Albury firefighters are urging residents to undertake free home safety checks in a bid to prevent fire fatalities.
Fire and Rescue NSW staff aim to complete 2000 such checks in the region this year.
Inspector Frank Finlay said firefighters talked to residents about their escape plans, safety hazards and smoke detectors.
"It's now just over 10 years since the law was passed requiring smoke detectors in every home, and one on each level," he said.
"Smoke detectors have a lifespan of 10 years.
"We can come around and replace smoke alarms or install batteries which last for 10 years."
Inspector Finlay said potential problems included older residents deadlocking their homes and hiding the keys at night, which made escaping a home more difficult.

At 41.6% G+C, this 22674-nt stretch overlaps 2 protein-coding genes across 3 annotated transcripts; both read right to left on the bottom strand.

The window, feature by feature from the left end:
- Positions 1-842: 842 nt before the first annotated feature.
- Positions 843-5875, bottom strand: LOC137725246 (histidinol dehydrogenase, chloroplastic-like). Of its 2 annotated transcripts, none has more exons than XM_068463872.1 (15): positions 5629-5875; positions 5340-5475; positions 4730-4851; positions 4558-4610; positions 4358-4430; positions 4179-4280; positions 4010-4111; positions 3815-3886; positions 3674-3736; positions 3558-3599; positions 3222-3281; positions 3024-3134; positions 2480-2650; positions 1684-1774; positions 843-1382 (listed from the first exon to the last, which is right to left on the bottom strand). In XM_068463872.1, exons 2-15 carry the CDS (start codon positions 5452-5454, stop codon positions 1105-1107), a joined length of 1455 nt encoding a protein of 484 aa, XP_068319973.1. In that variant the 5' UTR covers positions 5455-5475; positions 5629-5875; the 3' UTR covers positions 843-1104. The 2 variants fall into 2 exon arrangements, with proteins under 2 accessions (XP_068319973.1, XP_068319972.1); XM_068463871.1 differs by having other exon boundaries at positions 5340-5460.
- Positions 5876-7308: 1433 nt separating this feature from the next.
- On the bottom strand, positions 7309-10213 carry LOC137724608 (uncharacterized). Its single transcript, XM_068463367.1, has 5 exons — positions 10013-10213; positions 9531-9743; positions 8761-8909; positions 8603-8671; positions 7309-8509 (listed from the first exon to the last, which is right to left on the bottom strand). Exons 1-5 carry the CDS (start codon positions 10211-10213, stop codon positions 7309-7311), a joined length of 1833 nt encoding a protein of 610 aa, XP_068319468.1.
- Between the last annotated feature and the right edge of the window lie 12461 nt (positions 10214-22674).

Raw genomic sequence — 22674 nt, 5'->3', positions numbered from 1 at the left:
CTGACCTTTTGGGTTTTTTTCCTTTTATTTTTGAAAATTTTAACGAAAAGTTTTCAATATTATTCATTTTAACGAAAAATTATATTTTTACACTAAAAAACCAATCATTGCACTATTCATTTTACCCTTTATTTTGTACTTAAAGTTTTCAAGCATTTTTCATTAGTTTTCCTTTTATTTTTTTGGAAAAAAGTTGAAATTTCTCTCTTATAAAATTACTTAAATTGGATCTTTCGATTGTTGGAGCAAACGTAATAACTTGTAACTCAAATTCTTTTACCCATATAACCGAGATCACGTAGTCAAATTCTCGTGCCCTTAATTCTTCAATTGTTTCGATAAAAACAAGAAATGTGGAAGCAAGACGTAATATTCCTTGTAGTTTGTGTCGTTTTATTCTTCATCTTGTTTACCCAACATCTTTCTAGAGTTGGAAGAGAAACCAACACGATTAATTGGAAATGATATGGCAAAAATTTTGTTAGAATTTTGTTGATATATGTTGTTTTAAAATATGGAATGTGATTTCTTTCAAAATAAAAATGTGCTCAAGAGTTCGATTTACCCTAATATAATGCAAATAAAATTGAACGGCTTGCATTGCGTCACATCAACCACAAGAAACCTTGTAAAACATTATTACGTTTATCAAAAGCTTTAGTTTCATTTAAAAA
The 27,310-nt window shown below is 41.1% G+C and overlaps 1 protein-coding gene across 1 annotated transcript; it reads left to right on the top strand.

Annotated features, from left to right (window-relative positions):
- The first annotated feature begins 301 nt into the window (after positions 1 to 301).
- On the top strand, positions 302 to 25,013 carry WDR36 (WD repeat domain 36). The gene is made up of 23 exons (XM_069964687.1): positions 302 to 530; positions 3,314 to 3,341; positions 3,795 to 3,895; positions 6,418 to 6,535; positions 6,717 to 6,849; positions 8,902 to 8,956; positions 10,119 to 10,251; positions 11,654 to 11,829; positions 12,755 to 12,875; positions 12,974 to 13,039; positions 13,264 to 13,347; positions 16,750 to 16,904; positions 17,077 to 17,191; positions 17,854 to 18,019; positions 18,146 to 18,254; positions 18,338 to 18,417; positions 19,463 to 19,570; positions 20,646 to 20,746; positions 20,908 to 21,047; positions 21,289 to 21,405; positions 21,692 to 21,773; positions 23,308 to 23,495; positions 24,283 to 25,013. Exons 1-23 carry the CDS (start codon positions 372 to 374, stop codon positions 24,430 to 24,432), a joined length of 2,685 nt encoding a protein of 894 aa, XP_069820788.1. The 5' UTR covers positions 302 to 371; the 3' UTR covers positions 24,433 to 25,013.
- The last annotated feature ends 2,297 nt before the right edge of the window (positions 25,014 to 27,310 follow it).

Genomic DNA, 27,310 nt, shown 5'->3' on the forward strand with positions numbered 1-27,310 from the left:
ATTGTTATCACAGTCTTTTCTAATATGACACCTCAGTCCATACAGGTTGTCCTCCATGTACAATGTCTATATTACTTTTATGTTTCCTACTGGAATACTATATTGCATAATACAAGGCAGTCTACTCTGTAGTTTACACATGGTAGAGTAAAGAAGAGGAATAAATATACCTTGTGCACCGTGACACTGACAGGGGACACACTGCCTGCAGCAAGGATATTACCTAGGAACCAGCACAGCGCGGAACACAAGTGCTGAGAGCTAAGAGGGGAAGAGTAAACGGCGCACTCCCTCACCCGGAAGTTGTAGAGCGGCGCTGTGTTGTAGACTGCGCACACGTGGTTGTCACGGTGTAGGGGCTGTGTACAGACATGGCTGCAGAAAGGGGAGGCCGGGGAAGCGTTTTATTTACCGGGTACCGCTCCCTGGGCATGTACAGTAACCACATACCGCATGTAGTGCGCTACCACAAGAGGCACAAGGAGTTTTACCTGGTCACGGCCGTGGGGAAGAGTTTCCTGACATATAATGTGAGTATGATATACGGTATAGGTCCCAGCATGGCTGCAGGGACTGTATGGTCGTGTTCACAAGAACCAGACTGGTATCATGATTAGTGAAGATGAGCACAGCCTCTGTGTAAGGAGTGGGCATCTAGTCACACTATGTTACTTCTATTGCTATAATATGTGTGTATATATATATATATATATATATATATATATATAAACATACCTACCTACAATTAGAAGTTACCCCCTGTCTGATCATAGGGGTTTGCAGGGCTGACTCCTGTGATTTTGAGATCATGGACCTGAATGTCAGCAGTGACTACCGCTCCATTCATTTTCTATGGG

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Brigades have been doorknocking homes to offer inspections.
"If anyone wants to give us a call they can ring their local fire station and make an appointment for us to go through their home with them," he said.
"It's about preventing firefighters from attending fatal incidents.
"We're working towards having zero fatalities in home fires."
The last fire death in the region occurred in Albury in June.
Danny Truhlar, 47, was found dead in the lounge room of his Kestrel Street home on June 23.
A garden hose was found leading into the home from the back of the property.
Police believe a heater may have sparked the fire, and that the 47-year-old had left, gotten the hose, and died while trying to put the flames out.
Firefighters have been doorknocking around Albury recently and offering to inspect people's houses.
Inspector Finlay said the initiative had been welcomed by those involved.
"Everyone seems to be very positive about it," he said.